From SANS SOLEIL
This is not your average documentary. It is a fleeting memory, a sudden remembrance of times long past, a meditation on time and culture, a touch of an emotional diary. We follow the eyes of a world traveller who makes sharp observations and tries to convey them to his friend. We never learn who they are and where they came from, and this is perhaps a subtle point the documentary wants to make. The narrator’s voice switches from Japanese to German to English to French, thereby embodying the language of the places visited. By observing the cultural kaleidoscope of our planet, the eye we follow seems to shape shift its way around and conveys to us, the viewer, that ‘what life is’ depends on where and when you are. Sit down, cover yourself in a blanket and sip on a hot cup of coca and join the collaborative dream called Sans Soleil.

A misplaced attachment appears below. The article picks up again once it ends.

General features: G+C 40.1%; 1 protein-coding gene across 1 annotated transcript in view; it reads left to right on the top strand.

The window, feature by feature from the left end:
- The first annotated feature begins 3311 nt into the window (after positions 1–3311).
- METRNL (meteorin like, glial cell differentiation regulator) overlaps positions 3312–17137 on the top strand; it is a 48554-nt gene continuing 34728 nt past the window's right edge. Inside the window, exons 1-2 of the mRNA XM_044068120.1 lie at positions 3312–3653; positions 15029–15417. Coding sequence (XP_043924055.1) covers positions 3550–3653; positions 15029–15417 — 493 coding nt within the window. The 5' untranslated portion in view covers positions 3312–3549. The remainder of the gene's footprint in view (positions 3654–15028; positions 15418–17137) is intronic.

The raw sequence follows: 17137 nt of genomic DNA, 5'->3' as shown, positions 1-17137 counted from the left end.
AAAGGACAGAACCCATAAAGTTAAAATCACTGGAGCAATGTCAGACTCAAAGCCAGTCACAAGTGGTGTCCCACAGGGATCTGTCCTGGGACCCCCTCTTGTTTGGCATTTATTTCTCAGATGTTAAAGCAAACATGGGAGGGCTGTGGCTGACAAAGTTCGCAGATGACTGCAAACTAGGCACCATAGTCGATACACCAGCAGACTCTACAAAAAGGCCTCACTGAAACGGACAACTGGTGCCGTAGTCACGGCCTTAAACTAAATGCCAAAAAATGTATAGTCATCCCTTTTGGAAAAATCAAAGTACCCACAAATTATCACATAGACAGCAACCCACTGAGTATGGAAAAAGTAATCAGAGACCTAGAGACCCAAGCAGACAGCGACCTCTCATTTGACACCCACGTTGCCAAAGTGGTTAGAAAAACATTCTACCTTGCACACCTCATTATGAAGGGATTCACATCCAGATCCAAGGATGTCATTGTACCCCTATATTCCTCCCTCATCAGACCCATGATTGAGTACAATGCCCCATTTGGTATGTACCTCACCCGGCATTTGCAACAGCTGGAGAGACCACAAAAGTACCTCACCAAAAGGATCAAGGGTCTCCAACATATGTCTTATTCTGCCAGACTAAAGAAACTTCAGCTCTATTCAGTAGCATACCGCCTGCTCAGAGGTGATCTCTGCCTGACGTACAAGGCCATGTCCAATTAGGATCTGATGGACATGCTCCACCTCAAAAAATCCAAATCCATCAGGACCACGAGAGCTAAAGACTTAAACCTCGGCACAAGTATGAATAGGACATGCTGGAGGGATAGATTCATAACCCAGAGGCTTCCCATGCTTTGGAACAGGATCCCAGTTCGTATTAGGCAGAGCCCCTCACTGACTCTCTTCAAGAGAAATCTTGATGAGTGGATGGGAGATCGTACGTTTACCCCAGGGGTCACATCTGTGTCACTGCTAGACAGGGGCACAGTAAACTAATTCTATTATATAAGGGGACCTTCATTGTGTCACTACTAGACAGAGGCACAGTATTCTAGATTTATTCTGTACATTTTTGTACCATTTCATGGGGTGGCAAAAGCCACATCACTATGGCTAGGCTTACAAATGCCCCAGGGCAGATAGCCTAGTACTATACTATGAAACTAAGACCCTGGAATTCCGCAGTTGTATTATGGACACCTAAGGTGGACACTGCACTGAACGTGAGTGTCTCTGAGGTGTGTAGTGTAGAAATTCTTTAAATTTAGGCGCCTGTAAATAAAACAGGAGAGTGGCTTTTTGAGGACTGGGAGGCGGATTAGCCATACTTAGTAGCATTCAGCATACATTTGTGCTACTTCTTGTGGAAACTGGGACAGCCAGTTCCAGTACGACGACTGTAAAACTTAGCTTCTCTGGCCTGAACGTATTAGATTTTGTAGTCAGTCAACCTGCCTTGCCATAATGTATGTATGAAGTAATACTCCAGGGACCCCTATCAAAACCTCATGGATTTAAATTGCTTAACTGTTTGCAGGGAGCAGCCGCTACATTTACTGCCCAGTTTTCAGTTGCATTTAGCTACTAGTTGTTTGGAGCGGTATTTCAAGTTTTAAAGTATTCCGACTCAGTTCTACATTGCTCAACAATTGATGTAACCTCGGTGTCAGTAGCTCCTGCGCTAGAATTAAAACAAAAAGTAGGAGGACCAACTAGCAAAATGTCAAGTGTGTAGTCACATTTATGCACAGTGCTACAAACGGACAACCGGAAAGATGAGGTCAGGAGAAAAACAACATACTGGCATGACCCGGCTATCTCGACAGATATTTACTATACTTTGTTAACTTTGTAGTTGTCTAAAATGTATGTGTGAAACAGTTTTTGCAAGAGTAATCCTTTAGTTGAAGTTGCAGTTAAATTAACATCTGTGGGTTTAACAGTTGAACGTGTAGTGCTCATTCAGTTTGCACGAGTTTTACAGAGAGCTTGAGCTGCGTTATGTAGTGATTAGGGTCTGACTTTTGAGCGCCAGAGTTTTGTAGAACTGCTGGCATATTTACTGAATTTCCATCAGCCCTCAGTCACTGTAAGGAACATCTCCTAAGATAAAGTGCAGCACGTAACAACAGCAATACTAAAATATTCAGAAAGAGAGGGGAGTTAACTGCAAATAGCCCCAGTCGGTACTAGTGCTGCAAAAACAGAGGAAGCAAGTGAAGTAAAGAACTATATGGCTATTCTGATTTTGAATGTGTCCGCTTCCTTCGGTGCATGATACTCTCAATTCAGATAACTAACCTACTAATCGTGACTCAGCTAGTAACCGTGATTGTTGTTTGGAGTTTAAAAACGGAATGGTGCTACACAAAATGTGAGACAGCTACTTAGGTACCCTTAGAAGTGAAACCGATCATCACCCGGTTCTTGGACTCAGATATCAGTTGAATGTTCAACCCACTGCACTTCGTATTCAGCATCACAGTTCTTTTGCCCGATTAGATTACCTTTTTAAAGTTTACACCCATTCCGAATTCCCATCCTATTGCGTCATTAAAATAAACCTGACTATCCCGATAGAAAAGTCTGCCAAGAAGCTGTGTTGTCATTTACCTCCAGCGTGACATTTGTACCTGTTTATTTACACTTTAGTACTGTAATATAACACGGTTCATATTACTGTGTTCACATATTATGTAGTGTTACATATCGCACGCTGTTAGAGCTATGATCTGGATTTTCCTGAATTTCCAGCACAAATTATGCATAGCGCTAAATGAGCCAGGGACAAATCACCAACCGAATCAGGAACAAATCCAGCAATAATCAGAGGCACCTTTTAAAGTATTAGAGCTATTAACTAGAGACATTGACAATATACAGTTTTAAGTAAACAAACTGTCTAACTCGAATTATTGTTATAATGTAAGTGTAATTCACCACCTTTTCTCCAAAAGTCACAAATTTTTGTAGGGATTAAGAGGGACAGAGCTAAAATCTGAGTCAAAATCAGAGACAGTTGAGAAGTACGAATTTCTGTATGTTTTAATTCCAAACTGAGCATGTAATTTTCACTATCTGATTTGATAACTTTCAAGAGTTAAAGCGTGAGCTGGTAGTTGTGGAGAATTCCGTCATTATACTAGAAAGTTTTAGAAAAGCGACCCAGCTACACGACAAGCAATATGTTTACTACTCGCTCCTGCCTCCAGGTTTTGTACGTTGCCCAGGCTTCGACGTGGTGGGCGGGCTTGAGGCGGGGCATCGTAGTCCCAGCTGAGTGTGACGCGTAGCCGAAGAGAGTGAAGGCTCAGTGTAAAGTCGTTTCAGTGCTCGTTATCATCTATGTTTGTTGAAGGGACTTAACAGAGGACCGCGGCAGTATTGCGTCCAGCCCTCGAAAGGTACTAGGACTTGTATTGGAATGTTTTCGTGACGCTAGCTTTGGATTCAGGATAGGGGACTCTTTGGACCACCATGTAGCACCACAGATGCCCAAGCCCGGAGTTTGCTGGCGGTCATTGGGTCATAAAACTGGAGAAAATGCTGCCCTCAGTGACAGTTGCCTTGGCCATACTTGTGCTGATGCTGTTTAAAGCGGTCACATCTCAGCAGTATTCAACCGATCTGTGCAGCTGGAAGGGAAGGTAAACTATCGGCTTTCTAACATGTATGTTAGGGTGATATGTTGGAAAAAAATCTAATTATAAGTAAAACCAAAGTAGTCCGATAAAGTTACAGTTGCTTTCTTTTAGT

Watch Sans Soleil on Google Video.
Corporate personhood is probably the elephant in the room when it comes politics. More than a century ago corporations could apply for personhood, giving them constitutional rights as if they were persons. Yet. if they truly were persons, they would be power-hungry one-dimensional sociopaths. Directing everything from what we see, drink, think, eat and everything else what we bring into our lives, corporations have an ever-growing grip on the world. We learn how they own the media, influence governments, silence critics and bend everything to their will, all in the name of profit. This documentary does not have a happy ending, and is probably preaching to the choir, but it is still a must watch if you want to understand the global workings of capitalism.
Watch The Corporation on Google Video.